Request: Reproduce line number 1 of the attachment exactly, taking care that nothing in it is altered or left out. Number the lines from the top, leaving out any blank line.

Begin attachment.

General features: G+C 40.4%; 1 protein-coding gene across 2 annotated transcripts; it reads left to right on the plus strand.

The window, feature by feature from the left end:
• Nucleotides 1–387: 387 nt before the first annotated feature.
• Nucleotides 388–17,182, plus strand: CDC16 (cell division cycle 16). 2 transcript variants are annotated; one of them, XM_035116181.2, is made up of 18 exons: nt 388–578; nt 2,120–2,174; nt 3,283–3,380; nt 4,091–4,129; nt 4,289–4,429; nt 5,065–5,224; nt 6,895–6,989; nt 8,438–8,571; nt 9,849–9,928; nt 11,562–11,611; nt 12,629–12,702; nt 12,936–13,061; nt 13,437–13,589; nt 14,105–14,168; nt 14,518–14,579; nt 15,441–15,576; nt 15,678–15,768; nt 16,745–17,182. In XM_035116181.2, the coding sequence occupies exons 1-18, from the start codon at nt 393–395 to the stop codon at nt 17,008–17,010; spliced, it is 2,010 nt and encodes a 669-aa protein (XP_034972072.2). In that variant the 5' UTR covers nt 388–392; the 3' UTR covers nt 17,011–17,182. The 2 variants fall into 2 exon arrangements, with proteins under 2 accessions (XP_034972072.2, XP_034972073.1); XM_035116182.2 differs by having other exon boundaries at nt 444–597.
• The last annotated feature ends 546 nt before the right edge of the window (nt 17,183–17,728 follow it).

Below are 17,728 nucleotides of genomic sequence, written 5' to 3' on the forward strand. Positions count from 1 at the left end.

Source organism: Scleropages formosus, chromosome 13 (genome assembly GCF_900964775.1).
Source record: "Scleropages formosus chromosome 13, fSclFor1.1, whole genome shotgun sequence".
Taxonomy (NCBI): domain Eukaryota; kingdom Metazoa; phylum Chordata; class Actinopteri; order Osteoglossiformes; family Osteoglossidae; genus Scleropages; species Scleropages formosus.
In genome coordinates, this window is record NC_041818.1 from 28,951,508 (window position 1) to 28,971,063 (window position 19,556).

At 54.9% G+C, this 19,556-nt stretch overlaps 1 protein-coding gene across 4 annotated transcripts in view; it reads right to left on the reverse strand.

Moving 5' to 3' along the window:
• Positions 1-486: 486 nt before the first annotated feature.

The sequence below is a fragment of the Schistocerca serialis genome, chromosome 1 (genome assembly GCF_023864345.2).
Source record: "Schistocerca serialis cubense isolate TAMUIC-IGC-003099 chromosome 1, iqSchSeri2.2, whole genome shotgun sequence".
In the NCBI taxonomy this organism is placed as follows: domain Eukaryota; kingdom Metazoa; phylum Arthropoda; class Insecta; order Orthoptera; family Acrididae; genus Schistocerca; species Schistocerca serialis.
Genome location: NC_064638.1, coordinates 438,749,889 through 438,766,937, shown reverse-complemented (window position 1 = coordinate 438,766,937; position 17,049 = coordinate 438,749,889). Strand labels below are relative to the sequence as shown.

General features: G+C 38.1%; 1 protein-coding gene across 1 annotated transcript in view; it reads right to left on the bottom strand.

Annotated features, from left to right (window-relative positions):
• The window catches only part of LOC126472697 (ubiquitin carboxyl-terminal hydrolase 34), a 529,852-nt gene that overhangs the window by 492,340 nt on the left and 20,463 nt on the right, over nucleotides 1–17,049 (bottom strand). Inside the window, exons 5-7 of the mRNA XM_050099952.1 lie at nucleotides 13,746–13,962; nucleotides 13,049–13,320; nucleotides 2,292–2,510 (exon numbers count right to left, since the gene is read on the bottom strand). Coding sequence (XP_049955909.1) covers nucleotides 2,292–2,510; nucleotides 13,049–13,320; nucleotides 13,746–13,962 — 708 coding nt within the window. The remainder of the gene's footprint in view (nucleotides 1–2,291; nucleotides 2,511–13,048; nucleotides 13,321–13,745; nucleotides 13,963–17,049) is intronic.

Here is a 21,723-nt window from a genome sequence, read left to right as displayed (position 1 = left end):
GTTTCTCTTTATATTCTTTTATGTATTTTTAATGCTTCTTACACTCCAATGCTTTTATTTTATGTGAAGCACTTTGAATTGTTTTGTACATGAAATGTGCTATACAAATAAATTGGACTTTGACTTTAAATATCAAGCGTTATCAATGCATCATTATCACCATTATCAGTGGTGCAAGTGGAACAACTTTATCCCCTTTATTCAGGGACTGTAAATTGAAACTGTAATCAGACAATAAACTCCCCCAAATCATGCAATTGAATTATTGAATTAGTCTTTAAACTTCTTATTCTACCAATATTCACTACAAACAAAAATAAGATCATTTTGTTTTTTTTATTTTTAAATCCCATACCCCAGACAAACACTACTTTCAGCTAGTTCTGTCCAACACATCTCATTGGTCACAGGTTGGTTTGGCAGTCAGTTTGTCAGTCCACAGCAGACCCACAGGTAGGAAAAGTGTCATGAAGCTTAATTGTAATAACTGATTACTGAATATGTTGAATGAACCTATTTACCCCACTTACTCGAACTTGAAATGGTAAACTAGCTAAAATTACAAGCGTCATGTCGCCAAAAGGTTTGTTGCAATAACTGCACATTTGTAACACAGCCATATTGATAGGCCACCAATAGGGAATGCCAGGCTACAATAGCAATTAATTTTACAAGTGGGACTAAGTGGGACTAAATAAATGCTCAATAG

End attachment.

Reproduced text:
General features: G+C 40.4%; 1 protein-coding gene across 2 annotated transcripts; it reads left to right on the plus strand.